SME’s Have Finally Gotten Russia’s Attention
This past October 23rdbrought cold, rain and the foretaste of winter. On the bright side, I received a phone call from the incredibly dedicated, hardworking and active Ms. Oksana Romanchuk who is Member of the Board and Business Ambassador to the UK for “OPORA RUSSIA“.
For those who might not know, OPORA is the All-Russian Non-Governmental Organization of Small and Medium-Sized Business. She thought of me and asked if I would be interested in coming to their 15-year jubilee event at the VDNKh. Quickly agreeing, as I wanted to get a fresh sense of the changes now happening within the SME sector in Russia, but also to see and hear firsthand what President Putin had to say about this sector of the economy.
As Putin would attend, the advance security measures were tight, and each attendee had to be vetted in advance. It seemed that despite my being an American, not exactly the flavor of the month given US attitudes towards Russia, I was cleared quickly, efficiently and notified that I was “good to go” by email.
When talking about the Russian economy in global news media, it seems that the reporting interest is focused on oil, energy or recently agriculture, all of which are very visible drivers, but not the only ones by far. Not much attention is paid to the many and varied efforts of small and medium sized businesses in Russia, which contrary to popular opinion are growing steadily, despite the earlier headwinds of tradition and inertia. In fact today growing the small business economy is considered a “national project” of vital importance.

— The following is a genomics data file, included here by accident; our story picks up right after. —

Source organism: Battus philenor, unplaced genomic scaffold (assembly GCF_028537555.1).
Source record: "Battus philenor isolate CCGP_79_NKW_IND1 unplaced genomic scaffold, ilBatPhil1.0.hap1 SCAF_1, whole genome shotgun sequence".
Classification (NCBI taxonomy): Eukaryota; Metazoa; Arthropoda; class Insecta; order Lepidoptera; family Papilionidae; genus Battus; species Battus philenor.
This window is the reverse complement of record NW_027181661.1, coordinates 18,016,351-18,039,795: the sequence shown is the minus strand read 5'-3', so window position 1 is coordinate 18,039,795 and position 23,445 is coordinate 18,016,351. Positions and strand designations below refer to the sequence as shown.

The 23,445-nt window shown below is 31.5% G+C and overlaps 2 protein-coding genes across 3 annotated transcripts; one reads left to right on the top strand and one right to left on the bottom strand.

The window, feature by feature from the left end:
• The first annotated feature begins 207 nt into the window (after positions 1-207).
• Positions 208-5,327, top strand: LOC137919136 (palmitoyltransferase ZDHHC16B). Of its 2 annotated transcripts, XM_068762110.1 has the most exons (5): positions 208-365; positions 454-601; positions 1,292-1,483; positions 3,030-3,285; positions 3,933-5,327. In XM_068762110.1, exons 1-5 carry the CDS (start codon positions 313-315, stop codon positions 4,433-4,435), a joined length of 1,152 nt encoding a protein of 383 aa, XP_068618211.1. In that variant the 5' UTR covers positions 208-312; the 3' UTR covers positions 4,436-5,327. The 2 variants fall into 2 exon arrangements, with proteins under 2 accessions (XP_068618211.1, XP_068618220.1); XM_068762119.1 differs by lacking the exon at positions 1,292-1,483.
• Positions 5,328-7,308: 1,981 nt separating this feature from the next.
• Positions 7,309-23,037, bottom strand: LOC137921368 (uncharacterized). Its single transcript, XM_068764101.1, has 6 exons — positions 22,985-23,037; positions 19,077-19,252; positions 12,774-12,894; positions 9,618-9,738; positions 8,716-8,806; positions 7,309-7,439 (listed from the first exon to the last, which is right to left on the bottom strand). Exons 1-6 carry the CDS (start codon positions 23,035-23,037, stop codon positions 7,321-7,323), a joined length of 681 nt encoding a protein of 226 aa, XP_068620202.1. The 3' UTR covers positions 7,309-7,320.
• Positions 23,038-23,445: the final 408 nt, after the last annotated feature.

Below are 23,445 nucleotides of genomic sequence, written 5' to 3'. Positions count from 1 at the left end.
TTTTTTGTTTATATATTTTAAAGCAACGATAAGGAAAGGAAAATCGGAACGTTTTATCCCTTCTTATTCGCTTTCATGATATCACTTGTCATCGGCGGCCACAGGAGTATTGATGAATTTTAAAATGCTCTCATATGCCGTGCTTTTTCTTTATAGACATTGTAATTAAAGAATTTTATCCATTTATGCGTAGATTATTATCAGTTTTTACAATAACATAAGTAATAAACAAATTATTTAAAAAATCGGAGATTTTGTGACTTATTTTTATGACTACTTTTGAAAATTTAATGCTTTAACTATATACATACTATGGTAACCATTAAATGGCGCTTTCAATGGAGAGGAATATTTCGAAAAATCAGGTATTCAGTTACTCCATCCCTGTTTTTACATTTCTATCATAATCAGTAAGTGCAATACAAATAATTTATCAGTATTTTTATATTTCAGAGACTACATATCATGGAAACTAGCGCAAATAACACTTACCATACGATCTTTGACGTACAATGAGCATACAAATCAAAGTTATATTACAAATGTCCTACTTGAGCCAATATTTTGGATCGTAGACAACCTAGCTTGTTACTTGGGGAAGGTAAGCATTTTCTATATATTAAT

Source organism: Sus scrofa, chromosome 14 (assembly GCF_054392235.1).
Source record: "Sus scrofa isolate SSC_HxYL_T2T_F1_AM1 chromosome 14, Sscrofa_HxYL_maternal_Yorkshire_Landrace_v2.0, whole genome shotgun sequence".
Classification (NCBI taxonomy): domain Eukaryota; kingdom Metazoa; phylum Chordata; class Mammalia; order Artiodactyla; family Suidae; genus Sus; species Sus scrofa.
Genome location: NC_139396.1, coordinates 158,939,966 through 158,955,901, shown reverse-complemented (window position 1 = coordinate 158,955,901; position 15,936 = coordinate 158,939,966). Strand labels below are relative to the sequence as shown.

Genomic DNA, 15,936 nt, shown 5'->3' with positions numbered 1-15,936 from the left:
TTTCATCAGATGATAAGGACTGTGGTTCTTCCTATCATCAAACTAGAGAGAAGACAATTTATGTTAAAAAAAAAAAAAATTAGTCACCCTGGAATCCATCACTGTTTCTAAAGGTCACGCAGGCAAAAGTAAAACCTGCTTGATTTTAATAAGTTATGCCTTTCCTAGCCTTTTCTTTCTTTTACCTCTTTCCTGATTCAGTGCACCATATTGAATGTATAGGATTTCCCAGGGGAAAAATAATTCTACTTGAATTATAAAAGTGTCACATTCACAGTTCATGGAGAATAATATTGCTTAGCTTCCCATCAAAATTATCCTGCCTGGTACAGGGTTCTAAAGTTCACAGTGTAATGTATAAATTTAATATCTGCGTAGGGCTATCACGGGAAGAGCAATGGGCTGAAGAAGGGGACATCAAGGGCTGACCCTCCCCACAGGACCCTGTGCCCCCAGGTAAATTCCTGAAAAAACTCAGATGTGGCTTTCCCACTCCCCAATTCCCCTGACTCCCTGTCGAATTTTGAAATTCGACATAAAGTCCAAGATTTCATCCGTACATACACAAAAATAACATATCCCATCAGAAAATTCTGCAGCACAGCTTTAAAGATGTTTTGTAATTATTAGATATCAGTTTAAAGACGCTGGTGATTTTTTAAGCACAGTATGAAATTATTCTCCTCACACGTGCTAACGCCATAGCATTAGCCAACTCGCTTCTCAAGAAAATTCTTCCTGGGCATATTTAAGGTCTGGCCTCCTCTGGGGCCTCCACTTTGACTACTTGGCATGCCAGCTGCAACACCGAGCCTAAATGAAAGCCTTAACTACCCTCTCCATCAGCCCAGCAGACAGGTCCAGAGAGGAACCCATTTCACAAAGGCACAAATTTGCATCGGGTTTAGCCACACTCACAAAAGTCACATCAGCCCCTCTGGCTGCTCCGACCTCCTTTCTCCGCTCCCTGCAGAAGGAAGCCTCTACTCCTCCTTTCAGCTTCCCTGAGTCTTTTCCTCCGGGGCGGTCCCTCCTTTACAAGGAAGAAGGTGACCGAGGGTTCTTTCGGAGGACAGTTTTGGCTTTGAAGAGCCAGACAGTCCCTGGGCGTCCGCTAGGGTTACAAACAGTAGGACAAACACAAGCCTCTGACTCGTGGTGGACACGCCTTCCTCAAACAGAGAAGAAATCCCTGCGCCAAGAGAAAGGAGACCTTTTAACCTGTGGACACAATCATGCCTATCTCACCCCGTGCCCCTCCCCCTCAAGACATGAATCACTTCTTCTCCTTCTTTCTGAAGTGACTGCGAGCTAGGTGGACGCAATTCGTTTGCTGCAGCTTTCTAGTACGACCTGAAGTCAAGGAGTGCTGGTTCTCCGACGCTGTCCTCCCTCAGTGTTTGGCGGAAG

OPORA is the NGO that supports and lobbies as needed and wherever needed in the interests of Russian SME’s. Just to get an idea of their size, the have 346 active offices throughout the 85 regions of Russia, and 20 representatives covering 26 countries. OPORA directly represents about 450,000 entrepreneurs who are involved with them, and have directly created over 5 million jobs in the SME sector.
It is also an excellent point of contact for those small and medium businesses who are seriously interested in expanding into the Russian market. I work with several such companies from the US, UK and elsewhere who have been helped tremendously and supported by the people and services of this organization when setting up their business in Russia.
This area is open to a broad range of business, especially for non-Russian SME’s. Taking advantage of the many opportunities that sanctions have unintentionally created in Russia. From the need for “import substitution”, to the ease and efficiency of accessing the Eurasian markets through cost effective manufacturing in Russia. The one belt, one road economic project with China, and the Eurasian Economic Union is effectively making a hugely populated market (Asia, Central Asia, and Middle East) available to SME’s that set up in, and operate out of Russia.
Among their key activities, include the Legal protection and defense of entrepreneurs, lobbying efforts to enhance a favorable business environment, stimulating the development of entrepreneurial activity and developing international cooperation programs.